Genes of the most conserved WOX clade in plants affect root and flower development in Arabidopsis
1 Université Paris-Sud 11, Institut de Biotechnologie des Plantes, Bâtiment 630, UMR/CNRS 8618, F-91405 Orsay, France
2 Laboratoire de Biologie Cellulaire, Institut J. P. Bourgin, INRA, 78026 Versailles Cedex, France
3 Observatoire Océanologique, Laboratoire Arago, Unité Mixte de Recherche 7628, CNRS-Université Pierre et Marie Curie, BP44, 66651 Banyuls sur Mer Cedex, France
BMC Evolutionary Biology 2008, 8:291 doi:10.1186/1471-2148-8-291Published: 24 October 2008
The Wuschel related homeobox (WOX) family proteins are key regulators implicated in the determination of cell fate in plants by preventing cell differentiation. A recent WOX phylogeny, based on WOX homeodomains, showed that all of the Physcomitrella patens and Selaginella moellendorffii WOX proteins clustered into a single orthologous group. We hypothesized that members of this group might preferentially share a significant part of their function in phylogenetically distant organisms. Hence, we first validated the limits of the WOX13 orthologous group (WOX13 OG) using the occurrence of other clade specific signatures and conserved intron insertion sites. Secondly, a functional analysis using expression data and mutants was undertaken.
The WOX13 OG contained the most conserved plant WOX proteins including the only WOX detected in the highly proliferating basal unicellular and photosynthetic organism Ostreococcus tauri. A large expansion of the WOX family was observed after the separation of mosses from other land plants and before monocots and dicots have arisen. In Arabidopsis thaliana, AtWOX13 was dynamically expressed during primary and lateral root initiation and development, in gynoecium and during embryo development. AtWOX13 appeared to affect the floral transition. An intriguing clade, represented by the functional AtWOX14 gene inside the WOX13 OG, was only found in the Brassicaceae. Compared to AtWOX13, the gene expression profile of AtWOX14 was restricted to the early stages of lateral root formation and specific to developing anthers. A mutational insertion upstream of the AtWOX14 homeodomain sequence led to abnormal root development, a delay in the floral transition and premature anther differentiation.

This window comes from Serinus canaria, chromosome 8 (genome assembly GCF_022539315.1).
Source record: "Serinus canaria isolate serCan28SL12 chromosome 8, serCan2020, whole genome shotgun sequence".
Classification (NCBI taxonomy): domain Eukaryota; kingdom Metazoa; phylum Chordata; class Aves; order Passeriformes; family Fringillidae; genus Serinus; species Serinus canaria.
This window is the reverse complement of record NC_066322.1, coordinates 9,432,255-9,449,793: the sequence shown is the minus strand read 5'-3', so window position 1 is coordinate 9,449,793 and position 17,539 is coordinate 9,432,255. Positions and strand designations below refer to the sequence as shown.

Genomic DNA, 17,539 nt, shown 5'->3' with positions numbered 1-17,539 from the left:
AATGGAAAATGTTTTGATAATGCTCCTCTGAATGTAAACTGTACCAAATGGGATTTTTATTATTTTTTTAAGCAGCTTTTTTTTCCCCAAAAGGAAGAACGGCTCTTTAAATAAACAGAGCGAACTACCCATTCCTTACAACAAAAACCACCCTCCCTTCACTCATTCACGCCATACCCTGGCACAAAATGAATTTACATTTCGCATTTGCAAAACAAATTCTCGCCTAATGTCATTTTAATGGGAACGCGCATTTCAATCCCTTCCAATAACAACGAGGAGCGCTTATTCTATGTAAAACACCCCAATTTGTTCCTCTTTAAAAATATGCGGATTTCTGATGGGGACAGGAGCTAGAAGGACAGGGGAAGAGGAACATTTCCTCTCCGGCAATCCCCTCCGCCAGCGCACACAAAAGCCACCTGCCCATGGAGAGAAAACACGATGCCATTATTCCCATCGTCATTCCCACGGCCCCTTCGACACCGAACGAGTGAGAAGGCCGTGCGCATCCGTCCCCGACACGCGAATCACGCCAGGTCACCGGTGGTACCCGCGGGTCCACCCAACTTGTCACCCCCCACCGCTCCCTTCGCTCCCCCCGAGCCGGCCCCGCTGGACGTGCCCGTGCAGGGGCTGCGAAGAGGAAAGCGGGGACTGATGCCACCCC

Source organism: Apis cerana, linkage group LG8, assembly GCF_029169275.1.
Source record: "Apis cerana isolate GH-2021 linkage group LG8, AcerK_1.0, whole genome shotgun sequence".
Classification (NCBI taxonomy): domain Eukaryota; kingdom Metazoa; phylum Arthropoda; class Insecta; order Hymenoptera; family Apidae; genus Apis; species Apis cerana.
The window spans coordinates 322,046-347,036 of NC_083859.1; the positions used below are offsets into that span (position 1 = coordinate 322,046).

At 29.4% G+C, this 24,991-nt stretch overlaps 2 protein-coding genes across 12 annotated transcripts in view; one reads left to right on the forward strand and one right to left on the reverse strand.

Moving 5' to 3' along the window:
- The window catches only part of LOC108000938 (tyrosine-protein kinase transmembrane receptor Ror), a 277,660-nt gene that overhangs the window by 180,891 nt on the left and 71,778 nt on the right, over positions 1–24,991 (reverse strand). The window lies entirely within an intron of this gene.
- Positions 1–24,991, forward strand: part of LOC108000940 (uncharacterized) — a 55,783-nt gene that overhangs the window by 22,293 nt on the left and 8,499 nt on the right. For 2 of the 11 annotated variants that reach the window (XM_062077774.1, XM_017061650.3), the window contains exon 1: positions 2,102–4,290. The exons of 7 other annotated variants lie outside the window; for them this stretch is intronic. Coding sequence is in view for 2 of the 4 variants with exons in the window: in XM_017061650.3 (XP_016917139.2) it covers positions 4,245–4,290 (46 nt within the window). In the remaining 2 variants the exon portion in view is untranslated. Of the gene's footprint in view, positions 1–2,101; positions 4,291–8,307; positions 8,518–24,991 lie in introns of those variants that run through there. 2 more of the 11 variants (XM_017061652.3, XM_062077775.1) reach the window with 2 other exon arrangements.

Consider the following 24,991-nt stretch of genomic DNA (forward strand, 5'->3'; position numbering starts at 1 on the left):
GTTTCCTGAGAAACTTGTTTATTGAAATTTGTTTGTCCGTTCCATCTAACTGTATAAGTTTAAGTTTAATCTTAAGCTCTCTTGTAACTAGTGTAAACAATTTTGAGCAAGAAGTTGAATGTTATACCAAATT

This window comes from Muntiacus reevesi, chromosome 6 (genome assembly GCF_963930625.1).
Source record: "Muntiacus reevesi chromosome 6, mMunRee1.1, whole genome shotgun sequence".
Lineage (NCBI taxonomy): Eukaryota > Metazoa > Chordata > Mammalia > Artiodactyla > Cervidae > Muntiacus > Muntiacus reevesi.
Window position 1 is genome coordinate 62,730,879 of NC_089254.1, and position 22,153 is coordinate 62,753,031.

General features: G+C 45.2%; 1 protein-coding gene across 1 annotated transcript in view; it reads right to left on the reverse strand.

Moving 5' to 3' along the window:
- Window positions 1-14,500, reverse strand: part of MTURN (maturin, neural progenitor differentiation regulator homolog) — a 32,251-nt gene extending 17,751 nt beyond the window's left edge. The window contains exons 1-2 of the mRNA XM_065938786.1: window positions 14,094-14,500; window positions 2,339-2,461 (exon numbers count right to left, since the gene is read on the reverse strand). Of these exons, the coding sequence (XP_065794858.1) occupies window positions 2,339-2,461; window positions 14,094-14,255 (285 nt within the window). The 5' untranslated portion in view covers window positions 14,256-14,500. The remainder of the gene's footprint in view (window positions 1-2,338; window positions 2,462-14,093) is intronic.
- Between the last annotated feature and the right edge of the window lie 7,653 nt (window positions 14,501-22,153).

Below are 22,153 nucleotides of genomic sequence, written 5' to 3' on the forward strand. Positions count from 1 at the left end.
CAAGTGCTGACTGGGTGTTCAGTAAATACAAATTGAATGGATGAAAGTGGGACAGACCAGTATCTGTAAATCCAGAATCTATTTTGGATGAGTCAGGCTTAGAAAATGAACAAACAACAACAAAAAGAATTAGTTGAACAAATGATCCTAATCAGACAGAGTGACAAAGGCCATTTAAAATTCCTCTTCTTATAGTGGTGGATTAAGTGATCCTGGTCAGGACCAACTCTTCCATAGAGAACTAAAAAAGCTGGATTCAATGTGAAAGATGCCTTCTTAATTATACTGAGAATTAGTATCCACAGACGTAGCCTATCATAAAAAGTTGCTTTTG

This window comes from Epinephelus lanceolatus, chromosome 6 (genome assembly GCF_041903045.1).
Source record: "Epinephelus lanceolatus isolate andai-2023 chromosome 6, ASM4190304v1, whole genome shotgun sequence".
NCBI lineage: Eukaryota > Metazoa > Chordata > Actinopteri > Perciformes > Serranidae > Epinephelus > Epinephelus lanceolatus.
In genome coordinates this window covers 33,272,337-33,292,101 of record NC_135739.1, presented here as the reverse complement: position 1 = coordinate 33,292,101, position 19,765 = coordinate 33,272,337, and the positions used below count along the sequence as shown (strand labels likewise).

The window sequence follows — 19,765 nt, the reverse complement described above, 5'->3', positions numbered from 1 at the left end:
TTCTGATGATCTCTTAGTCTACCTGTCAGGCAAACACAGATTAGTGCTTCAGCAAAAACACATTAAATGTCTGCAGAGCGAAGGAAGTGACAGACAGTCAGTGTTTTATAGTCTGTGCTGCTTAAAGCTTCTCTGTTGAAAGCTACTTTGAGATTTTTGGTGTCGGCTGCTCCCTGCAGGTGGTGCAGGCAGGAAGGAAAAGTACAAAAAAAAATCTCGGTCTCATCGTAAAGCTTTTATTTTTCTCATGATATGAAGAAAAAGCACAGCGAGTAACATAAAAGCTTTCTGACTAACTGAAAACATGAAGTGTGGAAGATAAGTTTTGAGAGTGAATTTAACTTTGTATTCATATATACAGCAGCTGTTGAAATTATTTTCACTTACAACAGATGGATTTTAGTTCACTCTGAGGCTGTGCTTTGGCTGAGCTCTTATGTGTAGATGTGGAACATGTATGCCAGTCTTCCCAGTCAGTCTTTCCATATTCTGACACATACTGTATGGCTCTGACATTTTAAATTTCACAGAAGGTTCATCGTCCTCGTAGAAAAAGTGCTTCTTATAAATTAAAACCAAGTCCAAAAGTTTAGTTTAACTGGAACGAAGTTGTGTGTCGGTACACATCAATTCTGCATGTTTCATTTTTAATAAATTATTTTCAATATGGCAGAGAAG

Our data provide evidence in favor of the WOX13 OG as the clade containing the most conserved WOX genes and established a functional link to organ initiation and development in Arabidopsis, most likely by preventing premature differentiation. The future use of Ostreococcus tauri and Physcomitrella patens as biological models should allow us to obtain a better insight into the functional importance of WOX13 OG genes.